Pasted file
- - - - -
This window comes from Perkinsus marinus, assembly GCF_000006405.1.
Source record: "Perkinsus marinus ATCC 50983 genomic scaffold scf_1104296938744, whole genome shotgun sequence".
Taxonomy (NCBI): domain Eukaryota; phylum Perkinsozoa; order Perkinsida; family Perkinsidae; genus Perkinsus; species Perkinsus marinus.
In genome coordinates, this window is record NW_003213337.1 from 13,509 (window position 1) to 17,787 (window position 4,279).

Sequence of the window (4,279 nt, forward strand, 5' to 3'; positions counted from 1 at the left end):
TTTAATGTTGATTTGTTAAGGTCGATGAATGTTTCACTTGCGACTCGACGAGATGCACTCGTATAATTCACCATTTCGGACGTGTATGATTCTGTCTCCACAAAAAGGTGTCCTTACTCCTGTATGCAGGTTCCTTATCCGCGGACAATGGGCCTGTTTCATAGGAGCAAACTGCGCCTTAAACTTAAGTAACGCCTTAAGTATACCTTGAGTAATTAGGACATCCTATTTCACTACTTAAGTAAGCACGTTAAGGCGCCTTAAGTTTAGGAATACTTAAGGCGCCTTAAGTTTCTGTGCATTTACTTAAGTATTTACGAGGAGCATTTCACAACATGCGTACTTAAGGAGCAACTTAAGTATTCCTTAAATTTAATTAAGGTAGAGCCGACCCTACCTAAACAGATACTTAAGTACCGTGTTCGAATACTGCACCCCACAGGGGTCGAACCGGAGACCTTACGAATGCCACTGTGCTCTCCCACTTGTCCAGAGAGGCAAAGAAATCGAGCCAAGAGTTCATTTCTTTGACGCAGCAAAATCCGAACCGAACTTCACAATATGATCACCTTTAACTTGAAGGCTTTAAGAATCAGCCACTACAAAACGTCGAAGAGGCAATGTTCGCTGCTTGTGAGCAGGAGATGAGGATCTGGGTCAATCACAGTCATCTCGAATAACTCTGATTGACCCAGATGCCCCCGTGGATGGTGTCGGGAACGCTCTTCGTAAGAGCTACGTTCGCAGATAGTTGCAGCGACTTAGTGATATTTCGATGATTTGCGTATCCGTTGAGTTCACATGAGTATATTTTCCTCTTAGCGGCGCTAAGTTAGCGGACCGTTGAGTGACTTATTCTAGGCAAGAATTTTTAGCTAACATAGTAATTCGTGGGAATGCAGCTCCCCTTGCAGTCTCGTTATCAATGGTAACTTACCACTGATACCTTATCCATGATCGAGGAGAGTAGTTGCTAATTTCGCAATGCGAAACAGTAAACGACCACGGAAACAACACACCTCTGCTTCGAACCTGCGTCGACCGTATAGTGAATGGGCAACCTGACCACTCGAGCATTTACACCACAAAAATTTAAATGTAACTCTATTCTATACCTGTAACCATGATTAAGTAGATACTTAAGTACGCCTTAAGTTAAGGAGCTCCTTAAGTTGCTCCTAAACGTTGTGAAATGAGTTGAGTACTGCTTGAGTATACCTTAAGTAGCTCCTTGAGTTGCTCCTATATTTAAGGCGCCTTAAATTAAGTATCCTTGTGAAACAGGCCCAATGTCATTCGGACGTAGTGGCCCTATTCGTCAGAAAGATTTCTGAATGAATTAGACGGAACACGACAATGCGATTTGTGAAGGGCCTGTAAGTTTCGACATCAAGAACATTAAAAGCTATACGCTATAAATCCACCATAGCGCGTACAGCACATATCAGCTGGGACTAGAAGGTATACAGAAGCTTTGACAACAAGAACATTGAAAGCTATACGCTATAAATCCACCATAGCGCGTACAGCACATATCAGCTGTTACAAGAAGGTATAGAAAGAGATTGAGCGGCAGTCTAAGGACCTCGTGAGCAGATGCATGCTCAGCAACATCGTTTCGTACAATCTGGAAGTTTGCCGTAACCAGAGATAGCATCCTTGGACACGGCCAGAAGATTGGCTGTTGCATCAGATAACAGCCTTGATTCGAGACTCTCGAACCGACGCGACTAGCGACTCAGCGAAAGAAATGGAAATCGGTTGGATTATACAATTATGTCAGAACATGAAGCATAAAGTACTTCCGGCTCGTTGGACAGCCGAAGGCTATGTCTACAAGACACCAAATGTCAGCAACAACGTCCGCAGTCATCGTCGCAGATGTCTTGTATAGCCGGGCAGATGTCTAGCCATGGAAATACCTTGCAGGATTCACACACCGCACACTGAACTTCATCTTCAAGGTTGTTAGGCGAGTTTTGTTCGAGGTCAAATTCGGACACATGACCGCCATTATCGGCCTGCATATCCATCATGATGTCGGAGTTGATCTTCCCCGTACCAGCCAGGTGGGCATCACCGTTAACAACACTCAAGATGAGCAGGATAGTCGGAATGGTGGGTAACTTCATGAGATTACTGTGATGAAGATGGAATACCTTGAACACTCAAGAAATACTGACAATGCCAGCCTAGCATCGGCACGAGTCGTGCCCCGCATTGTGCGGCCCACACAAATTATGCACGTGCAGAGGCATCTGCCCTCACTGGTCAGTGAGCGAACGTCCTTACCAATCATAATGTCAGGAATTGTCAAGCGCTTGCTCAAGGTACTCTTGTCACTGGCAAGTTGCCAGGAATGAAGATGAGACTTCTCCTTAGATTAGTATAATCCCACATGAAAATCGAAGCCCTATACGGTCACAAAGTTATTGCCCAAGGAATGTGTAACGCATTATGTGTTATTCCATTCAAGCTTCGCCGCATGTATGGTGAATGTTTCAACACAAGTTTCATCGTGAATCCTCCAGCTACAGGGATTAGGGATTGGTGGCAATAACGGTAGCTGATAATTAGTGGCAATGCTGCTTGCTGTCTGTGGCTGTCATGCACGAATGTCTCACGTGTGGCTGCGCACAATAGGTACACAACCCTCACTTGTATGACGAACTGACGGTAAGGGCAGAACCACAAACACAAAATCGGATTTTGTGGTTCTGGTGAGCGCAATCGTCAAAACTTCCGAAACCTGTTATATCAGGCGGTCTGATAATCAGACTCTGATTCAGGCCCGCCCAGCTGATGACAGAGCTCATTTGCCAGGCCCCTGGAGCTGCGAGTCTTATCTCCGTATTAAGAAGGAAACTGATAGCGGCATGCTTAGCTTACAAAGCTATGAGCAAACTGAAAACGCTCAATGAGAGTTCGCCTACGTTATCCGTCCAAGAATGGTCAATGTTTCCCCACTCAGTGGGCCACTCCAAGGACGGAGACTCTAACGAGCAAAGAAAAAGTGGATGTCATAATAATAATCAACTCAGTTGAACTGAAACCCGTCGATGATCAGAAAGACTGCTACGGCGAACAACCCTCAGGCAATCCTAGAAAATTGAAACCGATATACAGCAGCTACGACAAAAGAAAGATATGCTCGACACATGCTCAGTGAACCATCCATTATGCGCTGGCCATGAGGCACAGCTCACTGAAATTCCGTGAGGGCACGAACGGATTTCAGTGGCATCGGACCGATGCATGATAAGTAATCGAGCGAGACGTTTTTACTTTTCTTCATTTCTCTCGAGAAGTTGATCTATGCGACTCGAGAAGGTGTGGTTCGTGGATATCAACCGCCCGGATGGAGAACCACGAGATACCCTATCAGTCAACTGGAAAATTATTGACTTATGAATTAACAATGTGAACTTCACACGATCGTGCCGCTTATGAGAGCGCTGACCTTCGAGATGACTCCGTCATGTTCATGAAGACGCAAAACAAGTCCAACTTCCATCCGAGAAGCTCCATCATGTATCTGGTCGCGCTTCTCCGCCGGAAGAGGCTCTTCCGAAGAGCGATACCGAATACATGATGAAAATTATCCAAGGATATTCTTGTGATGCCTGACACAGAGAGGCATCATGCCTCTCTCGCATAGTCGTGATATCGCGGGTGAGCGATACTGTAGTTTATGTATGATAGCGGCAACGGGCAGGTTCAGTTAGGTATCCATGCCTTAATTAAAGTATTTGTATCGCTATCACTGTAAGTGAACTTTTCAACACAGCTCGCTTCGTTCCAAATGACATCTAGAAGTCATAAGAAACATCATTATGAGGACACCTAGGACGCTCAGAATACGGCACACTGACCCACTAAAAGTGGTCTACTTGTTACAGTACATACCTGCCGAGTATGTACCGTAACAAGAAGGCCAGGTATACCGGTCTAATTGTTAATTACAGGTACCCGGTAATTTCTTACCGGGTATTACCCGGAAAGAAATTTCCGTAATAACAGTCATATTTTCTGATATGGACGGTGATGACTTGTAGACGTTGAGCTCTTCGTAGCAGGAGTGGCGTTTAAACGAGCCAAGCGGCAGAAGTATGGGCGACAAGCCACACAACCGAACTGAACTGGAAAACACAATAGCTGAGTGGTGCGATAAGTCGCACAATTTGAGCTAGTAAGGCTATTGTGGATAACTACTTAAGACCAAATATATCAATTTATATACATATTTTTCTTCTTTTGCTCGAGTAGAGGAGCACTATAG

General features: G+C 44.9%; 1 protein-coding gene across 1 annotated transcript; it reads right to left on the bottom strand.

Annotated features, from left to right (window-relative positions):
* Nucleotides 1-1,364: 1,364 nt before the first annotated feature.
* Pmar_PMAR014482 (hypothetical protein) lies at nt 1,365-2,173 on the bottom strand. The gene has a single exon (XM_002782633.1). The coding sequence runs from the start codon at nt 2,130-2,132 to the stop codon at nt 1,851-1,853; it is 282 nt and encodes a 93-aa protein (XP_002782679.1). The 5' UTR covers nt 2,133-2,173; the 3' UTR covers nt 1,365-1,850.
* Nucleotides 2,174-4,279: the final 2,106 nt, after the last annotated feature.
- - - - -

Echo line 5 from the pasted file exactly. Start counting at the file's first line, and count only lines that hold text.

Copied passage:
Sequence of the window (4,279 nt, forward strand, 5' to 3'; positions counted from 1 at the left end):